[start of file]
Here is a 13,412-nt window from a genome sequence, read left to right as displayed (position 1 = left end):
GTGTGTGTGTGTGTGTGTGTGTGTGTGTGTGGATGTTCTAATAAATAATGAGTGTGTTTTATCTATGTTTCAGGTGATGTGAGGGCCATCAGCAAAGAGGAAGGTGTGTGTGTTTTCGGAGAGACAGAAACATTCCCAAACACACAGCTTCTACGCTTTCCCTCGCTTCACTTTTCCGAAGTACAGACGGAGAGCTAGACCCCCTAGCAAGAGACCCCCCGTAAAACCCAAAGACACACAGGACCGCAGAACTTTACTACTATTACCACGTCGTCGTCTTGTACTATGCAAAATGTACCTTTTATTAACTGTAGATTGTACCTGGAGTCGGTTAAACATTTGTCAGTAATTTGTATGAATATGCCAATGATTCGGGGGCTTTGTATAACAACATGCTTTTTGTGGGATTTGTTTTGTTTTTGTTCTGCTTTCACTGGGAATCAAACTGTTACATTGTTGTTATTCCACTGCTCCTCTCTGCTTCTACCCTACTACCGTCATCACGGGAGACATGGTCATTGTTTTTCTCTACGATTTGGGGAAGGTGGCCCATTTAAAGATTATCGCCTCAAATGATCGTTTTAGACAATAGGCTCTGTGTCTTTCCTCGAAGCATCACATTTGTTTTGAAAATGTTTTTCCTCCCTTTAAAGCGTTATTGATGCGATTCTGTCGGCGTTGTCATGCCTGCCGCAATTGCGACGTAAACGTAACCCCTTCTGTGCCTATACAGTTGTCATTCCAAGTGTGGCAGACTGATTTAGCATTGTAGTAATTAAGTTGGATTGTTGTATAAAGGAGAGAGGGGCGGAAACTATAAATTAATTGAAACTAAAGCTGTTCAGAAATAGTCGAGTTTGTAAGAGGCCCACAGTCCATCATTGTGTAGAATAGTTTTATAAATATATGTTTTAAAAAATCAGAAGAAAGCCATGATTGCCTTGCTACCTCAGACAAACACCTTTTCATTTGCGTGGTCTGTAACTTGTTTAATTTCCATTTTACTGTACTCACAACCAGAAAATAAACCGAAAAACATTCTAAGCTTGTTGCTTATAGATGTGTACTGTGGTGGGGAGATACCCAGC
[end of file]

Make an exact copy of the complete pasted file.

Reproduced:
Here is a 13,412-nt window from a genome sequence, read left to right as displayed (position 1 = left end):
GTGTGTGTGTGTGTGTGTGTGTGTGTGTGTGGATGTTCTAATAAATAATGAGTGTGTTTTATCTATGTTTCAGGTGATGTGAGGGCCATCAGCAAAGAGGAAGGTGTGTGTGTTTTCGGAGAGACAGAAACATTCCCAAACACACAGCTTCTACGCTTTCCCTCGCTTCACTTTTCCGAAGTACAGACGGAGAGCTAGACCCCCTAGCAAGAGACCCCCCGTAAAACCCAAAGACACACAGGACCGCAGAACTTTACTACTATTACCACGTCGTCGTCTTGTACTATGCAAAATGTACCTTTTATTAACTGTAGATTGTACCTGGAGTCGGTTAAACATTTGTCAGTAATTTGTATGAATATGCCAATGATTCGGGGGCTTTGTATAACAACATGCTTTTTGTGGGATTTGTTTTGTTTTTGTTCTGCTTTCACTGGGAATCAAACTGTTACATTGTTGTTATTCCACTGCTCCTCTCTGCTTCTACCCTACTACCGTCATCACGGGAGACATGGTCATTGTTTTTCTCTACGATTTGGGGAAGGTGGCCCATTTAAAGATTATCGCCTCAAATGATCGTTTTAGACAATAGGCTCTGTGTCTTTCCTCGAAGCATCACATTTGTTTTGAAAATGTTTTTCCTCCCTTTAAAGCGTTATTGATGCGATTCTGTCGGCGTTGTCATGCCTGCCGCAATTGCGACGTAAACGTAACCCCTTCTGTGCCTATACAGTTGTCATTCCAAGTGTGGCAGACTGATTTAGCATTGTAGTAATTAAGTTGGATTGTTGTATAAAGGAGAGAGGGGCGGAAACTATAAATTAATTGAAACTAAAGCTGTTCAGAAATAGTCGAGTTTGTAAGAGGCCCACAGTCCATCATTGTGTAGAATAGTTTTATAAATATATGTTTTAAAAAATCAGAAGAAAGCCATGATTGCCTTGCTACCTCAGACAAACACCTTTTCATTTGCGTGGTCTGTAACTTGTTTAATTTCCATTTTACTGTACTCACAACCAGAAAATAAACCGAAAAACATTCTAAGCTTGTTGCTTATAGATGTGTACTGTGGTGGGGAGATACCCAGC